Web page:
Northern Irish poet Sinead Morrissey won the TS Eliot Prize on Monday night, for her collection Parallax. I must say I'd thought Michael Symmons Roberts the likely winner, so this came as something of a surprise, but it's a pleasant one.

I haven't read the book, but I've encountered quite a lot of Morrissey's poetry in the past and have enjoyed it. It's hard to make a real judgement on what should have won, as of the 10 contenders, I've only read three so far (Michael Symmons Roberts, Dannie Abse and Helen Mort). I think either of those last two would have been a worthy winner, although I suspect it might have been seen as a sort of lifetime achievement award if it had gone to Abse.

But anyway, congratulations to Sinead Morrissey - I'll look forward to reading Parallax.

Tuesday, 7 January 2014

The Elephant Tests reviewed at the Magma blog

There's a lovely review of The Elephant Tests by Katherine Stansfield over at the Magma blog. To be honest, I'm always delighted to get any kind of review, what with all publicity being good publicity and so on, but it's even better when the reviewer makes you think about your own work in a different way, and this one does exactly that (as Roy Marshall's in Hinterland did).

As I mentioned then, you can buy the collection through Nine Arches and Inpress by clicking here.

Monday, 6 January 2014

All change at Sphinx

Sphinx, Happenstance Press's online poetry pamphlet 'zine, has got a new look, and a new purpose in life, too, by the looks of it.

The pamphlet reviews have gone sadly, although there are certainly more journals and magazines reviewing them now than when Sphinx started, something for which it can claim some of the credit. It's now blossoming into a much more wide-ranging poetry pamphlet mag, including features, interviews, news and resources for poets and publishers alike. I recommend it highly.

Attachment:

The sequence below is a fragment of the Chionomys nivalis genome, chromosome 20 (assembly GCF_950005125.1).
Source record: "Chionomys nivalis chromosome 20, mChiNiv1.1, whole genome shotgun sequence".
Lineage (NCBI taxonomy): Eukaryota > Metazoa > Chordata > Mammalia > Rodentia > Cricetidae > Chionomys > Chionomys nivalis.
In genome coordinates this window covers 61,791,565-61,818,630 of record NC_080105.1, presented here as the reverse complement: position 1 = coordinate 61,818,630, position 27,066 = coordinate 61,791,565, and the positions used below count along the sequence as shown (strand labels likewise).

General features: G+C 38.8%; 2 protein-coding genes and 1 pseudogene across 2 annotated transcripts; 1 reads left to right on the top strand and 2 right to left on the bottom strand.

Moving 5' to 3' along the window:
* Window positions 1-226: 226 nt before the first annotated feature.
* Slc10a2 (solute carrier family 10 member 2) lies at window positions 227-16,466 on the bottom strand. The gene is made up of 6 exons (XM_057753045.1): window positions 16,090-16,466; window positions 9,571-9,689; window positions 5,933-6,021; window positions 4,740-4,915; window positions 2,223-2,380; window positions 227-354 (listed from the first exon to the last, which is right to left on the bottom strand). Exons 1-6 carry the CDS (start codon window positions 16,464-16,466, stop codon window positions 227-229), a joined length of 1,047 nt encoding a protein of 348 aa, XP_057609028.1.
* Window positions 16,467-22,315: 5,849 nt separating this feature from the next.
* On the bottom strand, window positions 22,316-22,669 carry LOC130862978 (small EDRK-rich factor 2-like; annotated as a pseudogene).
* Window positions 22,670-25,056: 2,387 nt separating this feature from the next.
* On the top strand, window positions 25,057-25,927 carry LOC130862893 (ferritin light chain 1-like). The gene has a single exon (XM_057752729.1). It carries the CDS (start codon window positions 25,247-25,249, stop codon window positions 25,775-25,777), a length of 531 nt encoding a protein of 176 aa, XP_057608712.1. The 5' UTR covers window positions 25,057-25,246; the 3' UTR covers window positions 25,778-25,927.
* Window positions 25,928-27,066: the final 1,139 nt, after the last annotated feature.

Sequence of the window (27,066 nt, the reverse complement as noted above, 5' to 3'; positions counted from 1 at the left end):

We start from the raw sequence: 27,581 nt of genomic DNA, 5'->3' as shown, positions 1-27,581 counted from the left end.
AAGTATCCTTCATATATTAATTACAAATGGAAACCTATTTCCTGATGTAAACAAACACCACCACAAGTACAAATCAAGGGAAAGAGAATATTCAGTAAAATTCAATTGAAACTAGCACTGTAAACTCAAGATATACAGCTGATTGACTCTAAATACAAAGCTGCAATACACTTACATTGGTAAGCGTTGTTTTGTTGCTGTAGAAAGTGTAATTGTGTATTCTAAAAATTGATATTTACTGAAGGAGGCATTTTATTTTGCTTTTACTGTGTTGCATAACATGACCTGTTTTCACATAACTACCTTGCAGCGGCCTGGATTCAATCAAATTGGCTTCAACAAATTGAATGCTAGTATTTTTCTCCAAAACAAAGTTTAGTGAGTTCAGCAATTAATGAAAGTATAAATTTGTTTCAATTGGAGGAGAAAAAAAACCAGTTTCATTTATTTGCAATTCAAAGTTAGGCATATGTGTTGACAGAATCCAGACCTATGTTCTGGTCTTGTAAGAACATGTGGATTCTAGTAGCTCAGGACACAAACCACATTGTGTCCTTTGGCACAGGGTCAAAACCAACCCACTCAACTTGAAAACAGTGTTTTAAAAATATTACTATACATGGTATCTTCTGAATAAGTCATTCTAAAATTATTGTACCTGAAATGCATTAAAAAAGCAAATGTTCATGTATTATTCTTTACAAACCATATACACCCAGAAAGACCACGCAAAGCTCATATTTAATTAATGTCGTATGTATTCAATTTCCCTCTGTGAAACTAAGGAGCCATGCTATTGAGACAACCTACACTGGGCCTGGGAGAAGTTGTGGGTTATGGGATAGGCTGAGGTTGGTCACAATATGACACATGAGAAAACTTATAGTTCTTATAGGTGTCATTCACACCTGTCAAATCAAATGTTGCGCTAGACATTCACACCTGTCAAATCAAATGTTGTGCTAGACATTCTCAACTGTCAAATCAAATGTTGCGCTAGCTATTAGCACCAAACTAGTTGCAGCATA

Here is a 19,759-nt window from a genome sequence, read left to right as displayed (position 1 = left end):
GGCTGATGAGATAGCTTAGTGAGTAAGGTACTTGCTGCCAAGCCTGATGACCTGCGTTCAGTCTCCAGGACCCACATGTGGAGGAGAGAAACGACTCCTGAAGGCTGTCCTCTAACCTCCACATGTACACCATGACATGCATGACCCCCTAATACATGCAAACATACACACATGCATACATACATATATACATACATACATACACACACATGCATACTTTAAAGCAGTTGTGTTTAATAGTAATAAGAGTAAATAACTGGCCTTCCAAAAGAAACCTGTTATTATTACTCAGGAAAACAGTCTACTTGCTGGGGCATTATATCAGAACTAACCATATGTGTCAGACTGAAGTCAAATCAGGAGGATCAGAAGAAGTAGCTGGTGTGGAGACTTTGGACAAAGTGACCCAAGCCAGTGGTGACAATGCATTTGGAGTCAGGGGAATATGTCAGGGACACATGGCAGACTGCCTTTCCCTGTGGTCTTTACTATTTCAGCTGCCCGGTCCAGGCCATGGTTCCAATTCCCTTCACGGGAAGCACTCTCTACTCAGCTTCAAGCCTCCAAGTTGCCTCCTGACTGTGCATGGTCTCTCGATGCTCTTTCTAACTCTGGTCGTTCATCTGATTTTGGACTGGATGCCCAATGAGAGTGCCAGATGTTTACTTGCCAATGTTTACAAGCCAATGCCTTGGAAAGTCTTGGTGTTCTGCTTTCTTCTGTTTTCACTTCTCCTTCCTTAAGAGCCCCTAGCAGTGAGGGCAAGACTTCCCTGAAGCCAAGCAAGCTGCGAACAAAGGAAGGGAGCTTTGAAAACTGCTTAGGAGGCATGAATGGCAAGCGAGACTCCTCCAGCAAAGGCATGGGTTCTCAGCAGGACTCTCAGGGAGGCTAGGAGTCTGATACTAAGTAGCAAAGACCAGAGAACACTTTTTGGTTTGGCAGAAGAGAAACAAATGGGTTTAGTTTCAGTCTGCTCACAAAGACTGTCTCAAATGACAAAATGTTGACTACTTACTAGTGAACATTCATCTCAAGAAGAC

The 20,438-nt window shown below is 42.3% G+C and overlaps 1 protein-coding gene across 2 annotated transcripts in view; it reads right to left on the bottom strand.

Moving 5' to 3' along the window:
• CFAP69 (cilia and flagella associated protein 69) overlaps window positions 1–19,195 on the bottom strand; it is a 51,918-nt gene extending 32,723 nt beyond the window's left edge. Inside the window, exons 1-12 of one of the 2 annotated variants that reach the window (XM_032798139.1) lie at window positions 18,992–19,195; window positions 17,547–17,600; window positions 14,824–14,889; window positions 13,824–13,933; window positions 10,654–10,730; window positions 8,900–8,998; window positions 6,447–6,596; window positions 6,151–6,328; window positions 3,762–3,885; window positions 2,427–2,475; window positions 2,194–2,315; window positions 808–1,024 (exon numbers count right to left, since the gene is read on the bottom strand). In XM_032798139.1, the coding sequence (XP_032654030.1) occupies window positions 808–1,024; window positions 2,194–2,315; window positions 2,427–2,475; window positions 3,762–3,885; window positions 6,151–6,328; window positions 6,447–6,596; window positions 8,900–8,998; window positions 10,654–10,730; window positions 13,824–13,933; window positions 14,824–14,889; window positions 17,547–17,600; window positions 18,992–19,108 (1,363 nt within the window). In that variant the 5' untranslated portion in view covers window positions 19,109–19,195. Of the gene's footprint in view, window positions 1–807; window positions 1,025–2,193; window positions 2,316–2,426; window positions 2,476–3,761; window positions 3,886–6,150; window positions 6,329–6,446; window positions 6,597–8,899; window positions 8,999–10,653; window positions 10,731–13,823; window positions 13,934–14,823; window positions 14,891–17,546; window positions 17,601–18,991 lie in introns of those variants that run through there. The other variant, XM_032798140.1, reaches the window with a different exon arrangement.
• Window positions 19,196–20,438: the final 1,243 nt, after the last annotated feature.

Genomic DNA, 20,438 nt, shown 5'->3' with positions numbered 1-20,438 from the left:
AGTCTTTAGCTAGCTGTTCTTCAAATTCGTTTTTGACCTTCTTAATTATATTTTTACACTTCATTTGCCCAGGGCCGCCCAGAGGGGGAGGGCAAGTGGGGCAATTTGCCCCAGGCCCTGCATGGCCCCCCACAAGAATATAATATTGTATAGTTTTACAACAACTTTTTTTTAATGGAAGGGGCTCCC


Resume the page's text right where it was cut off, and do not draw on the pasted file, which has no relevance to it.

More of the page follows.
Thursday, 2 January 2014

Reviewed at Hinterland

Roy Marshall's very kind (and very full) review of The Elephant Tests has appeared at Hinterland - I'm very grateful to them and Roy for taking such care and time over the book. If it piques your interest in the collection, there's more about it, including how to buy it, here.

While you're there, take a look at some of the other recent posts, as it's a journal that updates regularly and with a great deal of variety.

Here we go again...

Two days in and not a single New Year's resolution has fallen by the wayside, mainly because I never got round to making any. 2013 was so hectic (largely in a good way, I should add) that it was a relief to stumble drowsily over the line at the end.

I don't really go in for resolutions, anyway, but I do have a few plans for my writing that I intend to put into motion, starting this weekend. If you want to get energised and inspired about writing yourself, in the company of a lot of fine writers, then Jo Bell's new blog 52 is the place to be, with weekly exercises and prompts and an aim of producing a poem every week.